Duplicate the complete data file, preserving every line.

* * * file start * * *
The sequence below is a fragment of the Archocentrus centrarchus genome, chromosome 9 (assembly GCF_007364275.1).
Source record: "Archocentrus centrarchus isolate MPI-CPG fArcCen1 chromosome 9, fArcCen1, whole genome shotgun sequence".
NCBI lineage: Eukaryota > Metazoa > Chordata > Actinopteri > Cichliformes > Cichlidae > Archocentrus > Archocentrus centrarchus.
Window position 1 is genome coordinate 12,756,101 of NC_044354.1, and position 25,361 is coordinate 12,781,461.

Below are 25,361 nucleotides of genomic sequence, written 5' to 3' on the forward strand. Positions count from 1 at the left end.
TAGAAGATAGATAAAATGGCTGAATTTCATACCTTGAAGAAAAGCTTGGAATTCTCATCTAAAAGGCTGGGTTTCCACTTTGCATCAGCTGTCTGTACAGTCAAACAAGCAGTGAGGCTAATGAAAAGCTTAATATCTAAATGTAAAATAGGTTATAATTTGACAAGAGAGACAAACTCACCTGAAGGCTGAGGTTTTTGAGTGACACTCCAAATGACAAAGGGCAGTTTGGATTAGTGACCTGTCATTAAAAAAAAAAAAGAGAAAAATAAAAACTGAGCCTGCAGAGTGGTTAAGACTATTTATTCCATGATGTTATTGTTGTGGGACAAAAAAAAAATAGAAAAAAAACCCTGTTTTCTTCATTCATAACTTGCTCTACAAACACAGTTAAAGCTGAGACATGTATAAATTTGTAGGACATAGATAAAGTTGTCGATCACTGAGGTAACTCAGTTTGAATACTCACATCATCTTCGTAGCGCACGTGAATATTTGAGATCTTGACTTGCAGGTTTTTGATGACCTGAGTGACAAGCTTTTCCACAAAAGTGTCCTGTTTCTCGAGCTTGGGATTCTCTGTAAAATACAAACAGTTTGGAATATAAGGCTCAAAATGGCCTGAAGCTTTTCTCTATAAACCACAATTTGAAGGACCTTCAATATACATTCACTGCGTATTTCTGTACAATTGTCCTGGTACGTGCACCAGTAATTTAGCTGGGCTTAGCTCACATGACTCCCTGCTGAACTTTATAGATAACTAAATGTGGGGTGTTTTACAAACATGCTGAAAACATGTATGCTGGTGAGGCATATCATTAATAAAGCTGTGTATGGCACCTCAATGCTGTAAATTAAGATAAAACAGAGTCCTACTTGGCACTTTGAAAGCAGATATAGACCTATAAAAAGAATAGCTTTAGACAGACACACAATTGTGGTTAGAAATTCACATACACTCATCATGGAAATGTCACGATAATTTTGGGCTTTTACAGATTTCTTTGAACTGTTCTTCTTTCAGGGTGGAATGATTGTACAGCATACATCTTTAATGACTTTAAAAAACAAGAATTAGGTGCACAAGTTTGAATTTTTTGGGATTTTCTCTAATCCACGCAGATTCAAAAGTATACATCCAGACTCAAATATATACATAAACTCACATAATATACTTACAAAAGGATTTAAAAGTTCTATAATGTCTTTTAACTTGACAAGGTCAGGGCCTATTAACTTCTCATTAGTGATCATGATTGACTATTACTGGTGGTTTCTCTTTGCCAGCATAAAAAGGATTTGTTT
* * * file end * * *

The sequence below is a fragment of the Archocentrus centrarchus genome, chromosome 9 (assembly GCF_007364275.1).
Source record: "Archocentrus centrarchus isolate MPI-CPG fArcCen1 chromosome 9, fArcCen1, whole genome shotgun sequence".
NCBI lineage: Eukaryota > Metazoa > Chordata > Actinopteri > Cichliformes > Cichlidae > Archocentrus > Archocentrus centrarchus.
Window position 1 is genome coordinate 12,756,101 of NC_044354.1, and position 25,361 is coordinate 12,781,461.

Below are 25,361 nucleotides of genomic sequence, written 5' to 3' on the forward strand. Positions count from 1 at the left end.
TAGAAGATAGATAAAATGGCTGAATTTCATACCTTGAAGAAAAGCTTGGAATTCTCATCTAAAAGGCTGGGTTTCCACTTTGCATCAGCTGTCTGTACAGTCAAACAAGCAGTGAGGCTAATGAAAAGCTTAATATCTAAATGTAAAATAGGTTATAATTTGACAAGAGAGACAAACTCACCTGAAGGCTGAGGTTTTTGAGTGACACTCCAAATGACAAAGGGCAGTTTGGATTAGTGACCTGTCATTAAAAAAAAAAAAGAGAAAAATAAAAACTGAGCCTGCAGAGTGGTTAAGACTATTTATTCCATGATGTTATTGTTGTGGGACAAAAAAAAAATAGAAAAAAAACCCTGTTTTCTTCATTCATAACTTGCTCTACAAACACAGTTAAAGCTGAGACATGTATAAATTTGTAGGACATAGATAAAGTTGTCGATCACTGAGGTAACTCAGTTTGAATACTCACATCATCTTCGTAGCGCACGTGAATATTTGAGATCTTGACTTGCAGGTTTTTGATGACCTGAGTGACAAGCTTTTCCACAAAAGTGTCCTGTTTCTCGAGCTTGGGATTCTCTGTAAAATACAAACAGTTTGGAATATAAGGCTCAAAATGGCCTGAAGCTTTTCTCTATAAACCACAATTTGAAGGACCTTCAATATACATTCACTGCGTATTTCTGTACAATTGTCCTGGTACGTGCACCAGTAATTTAGCTGGGCTTAGCTCACATGACTCCCTGCTGAACTTTATAGATAACTAAATGTGGGGTGTTTTACAAACATGCTGAAAACATGTATGCTGGTGAGGCATATCATTAATAAAGCTGTGTATGGCACCTCAATGCTGTAAATTAAGATAAAACAGAGTCCTACTTGGCACTTTGAAAGCAGATATAGACCTATAAAAAGAATAGCTTTAGACAGACACACAATTGTGGTTAGAAATTCACATACACTCATCATGGAAATGTCACGATAATTTTGGGCTTTTACAGATTTCTTTGAACTGTTCTTCTTTCAGGGTGGAATGATTGTACAGCATACATCTTTAATGACTTTAAAAAACAAGAATTAGGTGCACAAGTTTGAATTTTTTGGGATTTTCTCTAATCCACGCAGATTCAAAAGTATACATCCAGACTCAAATATATACATAAACTCACATAATATACTTACAAAAGGATTTAAAAGTTCTATAATGTCTTTTAACTTGACAAGGTCAGGGCCTATTAACTTCTCATTAGTGATCATGATTGACTATTACTGGTGGTTTCTCTTTGCCAGCATAAAAAGGATTTGTTT